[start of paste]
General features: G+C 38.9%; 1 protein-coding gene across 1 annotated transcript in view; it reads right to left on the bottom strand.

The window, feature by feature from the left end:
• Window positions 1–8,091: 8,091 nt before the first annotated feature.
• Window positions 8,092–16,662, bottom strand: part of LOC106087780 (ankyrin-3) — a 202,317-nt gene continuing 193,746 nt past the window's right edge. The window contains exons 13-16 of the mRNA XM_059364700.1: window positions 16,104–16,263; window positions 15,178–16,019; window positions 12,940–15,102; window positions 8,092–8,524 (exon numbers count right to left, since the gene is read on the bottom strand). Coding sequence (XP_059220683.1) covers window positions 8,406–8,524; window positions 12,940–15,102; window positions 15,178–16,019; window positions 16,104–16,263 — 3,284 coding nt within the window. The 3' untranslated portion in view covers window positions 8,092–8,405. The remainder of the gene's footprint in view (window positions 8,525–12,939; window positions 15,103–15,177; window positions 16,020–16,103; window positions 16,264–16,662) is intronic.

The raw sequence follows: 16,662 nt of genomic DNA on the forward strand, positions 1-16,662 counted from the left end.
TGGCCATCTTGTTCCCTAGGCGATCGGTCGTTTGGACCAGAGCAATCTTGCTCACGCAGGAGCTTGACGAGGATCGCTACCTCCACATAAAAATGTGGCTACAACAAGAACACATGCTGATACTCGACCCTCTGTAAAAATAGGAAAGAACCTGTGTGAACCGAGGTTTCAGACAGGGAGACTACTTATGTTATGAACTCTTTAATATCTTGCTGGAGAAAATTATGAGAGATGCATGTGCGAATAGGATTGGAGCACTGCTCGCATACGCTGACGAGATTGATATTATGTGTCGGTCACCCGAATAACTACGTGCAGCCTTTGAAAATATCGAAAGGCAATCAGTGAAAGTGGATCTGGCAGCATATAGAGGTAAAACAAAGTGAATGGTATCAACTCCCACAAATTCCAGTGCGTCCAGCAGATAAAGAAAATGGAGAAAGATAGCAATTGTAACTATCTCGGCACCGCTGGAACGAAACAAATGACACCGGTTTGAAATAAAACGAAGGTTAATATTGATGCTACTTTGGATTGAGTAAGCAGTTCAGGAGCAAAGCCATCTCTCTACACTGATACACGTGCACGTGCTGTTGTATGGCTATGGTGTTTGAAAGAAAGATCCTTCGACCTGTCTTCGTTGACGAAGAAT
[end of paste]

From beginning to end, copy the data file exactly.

General features: G+C 38.9%; 1 protein-coding gene across 1 annotated transcript in view; it reads right to left on the bottom strand.

The window, feature by feature from the left end:
• Window positions 1–8,091: 8,091 nt before the first annotated feature.
• Window positions 8,092–16,662, bottom strand: part of LOC106087780 (ankyrin-3) — a 202,317-nt gene continuing 193,746 nt past the window's right edge. The window contains exons 13-16 of the mRNA XM_059364700.1: window positions 16,104–16,263; window positions 15,178–16,019; window positions 12,940–15,102; window positions 8,092–8,524 (exon numbers count right to left, since the gene is read on the bottom strand). Coding sequence (XP_059220683.1) covers window positions 8,406–8,524; window positions 12,940–15,102; window positions 15,178–16,019; window positions 16,104–16,263 — 3,284 coding nt within the window. The 3' untranslated portion in view covers window positions 8,092–8,405. The remainder of the gene's footprint in view (window positions 8,525–12,939; window positions 15,103–15,177; window positions 16,020–16,103; window positions 16,264–16,662) is intronic.

The raw sequence follows: 16,662 nt of genomic DNA on the forward strand, positions 1-16,662 counted from the left end.
TGGCCATCTTGTTCCCTAGGCGATCGGTCGTTTGGACCAGAGCAATCTTGCTCACGCAGGAGCTTGACGAGGATCGCTACCTCCACATAAAAATGTGGCTACAACAAGAACACATGCTGATACTCGACCCTCTGTAAAAATAGGAAAGAACCTGTGTGAACCGAGGTTTCAGACAGGGAGACTACTTATGTTATGAACTCTTTAATATCTTGCTGGAGAAAATTATGAGAGATGCATGTGCGAATAGGATTGGAGCACTGCTCGCATACGCTGACGAGATTGATATTATGTGTCGGTCACCCGAATAACTACGTGCAGCCTTTGAAAATATCGAAAGGCAATCAGTGAAAGTGGATCTGGCAGCATATAGAGGTAAAACAAAGTGAATGGTATCAACTCCCACAAATTCCAGTGCGTCCAGCAGATAAAGAAAATGGAGAAAGATAGCAATTGTAACTATCTCGGCACCGCTGGAACGAAACAAATGACACCGGTTTGAAATAAAACGAAGGTTAATATTGATGCTACTTTGGATTGAGTAAGCAGTTCAGGAGCAAAGCCATCTCTCTACACTGATACACGTGCACGTGCTGTTGTATGGCTATGGTGTTTGAAAGAAAGATCCTTCGACCTGTCTTCGTTGACGAAGAAT